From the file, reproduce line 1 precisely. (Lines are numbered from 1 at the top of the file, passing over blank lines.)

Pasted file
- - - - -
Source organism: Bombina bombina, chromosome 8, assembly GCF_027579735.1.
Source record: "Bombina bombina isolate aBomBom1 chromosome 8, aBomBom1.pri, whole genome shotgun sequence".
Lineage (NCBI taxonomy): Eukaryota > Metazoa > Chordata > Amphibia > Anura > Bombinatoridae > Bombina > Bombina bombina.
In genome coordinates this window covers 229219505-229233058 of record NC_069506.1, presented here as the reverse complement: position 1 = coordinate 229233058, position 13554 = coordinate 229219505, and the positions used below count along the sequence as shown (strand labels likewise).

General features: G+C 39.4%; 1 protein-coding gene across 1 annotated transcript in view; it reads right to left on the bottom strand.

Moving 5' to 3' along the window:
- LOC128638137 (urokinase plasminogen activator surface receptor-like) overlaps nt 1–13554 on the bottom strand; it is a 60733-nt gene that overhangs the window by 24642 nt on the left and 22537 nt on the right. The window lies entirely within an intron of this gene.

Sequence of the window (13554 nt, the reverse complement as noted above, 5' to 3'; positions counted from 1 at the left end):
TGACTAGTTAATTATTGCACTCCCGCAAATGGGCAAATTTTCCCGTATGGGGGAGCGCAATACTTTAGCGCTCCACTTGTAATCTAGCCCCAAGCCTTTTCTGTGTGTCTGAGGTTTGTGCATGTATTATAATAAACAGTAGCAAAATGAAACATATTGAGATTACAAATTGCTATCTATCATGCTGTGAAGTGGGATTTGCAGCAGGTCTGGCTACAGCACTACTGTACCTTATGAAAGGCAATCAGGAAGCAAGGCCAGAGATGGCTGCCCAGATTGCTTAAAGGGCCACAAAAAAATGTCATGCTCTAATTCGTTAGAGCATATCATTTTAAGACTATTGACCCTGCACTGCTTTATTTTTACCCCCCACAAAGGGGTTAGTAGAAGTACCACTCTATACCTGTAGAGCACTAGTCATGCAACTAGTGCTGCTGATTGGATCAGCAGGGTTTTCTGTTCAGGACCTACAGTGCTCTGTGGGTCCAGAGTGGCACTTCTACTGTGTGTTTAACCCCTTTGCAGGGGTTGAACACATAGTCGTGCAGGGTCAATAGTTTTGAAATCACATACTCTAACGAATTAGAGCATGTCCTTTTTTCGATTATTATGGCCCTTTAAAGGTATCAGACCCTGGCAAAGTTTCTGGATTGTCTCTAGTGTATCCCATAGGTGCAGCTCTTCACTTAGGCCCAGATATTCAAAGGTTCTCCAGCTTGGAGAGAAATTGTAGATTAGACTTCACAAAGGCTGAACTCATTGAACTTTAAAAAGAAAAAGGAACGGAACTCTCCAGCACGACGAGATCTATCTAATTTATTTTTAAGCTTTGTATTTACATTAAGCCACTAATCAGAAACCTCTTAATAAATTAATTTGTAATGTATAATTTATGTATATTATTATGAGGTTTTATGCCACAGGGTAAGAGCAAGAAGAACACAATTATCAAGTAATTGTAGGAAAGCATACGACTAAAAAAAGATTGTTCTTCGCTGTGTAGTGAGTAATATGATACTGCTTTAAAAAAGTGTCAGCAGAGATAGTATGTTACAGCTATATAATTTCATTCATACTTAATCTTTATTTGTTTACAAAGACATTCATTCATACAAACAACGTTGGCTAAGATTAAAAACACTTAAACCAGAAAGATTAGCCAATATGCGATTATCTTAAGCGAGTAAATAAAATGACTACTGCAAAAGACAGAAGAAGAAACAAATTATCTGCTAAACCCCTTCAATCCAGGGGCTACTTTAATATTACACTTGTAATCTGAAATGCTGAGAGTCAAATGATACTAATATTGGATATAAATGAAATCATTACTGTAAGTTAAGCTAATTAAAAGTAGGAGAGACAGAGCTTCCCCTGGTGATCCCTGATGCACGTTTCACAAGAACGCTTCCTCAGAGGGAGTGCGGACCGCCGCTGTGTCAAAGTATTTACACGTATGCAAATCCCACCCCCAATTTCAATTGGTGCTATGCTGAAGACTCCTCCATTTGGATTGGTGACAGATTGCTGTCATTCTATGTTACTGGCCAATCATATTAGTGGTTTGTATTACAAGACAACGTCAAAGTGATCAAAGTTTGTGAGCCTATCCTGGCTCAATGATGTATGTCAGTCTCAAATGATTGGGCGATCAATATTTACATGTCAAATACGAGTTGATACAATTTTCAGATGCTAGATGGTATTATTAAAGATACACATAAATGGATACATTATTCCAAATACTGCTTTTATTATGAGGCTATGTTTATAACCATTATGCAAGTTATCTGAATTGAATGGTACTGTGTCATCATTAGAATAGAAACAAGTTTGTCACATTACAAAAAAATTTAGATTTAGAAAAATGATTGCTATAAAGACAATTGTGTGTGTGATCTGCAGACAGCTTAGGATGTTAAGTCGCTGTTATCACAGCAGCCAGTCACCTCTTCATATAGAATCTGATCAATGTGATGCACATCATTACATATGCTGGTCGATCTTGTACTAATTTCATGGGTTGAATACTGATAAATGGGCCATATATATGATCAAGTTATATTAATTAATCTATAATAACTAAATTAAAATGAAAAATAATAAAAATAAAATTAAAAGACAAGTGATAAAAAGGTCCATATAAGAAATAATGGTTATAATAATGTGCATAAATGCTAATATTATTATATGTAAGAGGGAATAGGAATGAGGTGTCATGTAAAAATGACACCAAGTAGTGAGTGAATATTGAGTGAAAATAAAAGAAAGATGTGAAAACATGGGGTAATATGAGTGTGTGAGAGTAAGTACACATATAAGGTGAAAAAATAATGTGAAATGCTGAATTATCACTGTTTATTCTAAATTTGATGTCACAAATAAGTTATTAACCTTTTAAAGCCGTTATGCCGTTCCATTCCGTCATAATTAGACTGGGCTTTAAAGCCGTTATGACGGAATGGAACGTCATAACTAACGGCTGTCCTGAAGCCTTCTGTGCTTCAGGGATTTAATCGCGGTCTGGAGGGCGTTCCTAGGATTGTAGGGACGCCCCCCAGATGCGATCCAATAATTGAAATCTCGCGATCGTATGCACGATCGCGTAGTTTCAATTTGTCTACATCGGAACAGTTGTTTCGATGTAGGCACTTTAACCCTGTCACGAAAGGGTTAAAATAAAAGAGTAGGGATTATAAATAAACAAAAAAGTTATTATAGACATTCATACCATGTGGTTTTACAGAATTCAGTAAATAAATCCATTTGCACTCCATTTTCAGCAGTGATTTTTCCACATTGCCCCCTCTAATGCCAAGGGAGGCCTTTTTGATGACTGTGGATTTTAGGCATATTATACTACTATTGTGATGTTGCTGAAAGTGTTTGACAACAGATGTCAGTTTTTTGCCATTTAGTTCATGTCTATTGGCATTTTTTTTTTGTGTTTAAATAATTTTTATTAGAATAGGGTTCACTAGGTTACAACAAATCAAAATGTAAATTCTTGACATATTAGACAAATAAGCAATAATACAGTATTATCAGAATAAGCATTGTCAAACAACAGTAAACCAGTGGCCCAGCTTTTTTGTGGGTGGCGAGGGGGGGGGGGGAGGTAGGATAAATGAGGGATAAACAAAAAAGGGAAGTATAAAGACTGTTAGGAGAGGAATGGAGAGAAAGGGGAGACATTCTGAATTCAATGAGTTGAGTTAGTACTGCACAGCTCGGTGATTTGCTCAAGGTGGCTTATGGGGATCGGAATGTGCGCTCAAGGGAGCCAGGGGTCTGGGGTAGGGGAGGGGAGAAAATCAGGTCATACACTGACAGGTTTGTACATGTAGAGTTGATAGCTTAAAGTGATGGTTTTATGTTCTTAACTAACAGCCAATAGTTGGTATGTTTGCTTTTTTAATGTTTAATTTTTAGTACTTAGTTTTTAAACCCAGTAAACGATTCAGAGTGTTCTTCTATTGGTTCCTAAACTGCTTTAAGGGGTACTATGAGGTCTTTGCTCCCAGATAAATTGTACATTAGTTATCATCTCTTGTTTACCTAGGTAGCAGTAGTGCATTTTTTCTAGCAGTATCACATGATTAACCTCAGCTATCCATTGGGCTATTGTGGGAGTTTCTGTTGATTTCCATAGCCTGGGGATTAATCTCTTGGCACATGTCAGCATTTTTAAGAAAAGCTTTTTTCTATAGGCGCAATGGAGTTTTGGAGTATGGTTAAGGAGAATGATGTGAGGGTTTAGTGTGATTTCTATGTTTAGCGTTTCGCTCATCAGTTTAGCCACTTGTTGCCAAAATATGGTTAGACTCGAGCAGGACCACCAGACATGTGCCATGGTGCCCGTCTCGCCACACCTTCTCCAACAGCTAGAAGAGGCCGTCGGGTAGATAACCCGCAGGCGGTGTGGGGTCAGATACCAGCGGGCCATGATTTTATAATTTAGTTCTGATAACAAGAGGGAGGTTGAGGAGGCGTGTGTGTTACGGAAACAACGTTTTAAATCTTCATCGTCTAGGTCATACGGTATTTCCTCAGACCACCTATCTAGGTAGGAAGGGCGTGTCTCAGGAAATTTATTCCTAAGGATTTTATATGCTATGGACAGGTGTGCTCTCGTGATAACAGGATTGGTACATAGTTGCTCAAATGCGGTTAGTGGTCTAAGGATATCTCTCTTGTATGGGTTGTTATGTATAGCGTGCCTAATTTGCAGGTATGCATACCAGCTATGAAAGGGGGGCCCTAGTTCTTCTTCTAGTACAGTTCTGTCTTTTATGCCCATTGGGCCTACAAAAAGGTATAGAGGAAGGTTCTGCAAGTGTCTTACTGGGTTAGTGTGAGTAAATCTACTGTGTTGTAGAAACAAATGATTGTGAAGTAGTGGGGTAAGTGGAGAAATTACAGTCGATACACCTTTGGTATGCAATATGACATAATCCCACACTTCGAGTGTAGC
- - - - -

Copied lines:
Source organism: Bombina bombina, chromosome 8, assembly GCF_027579735.1.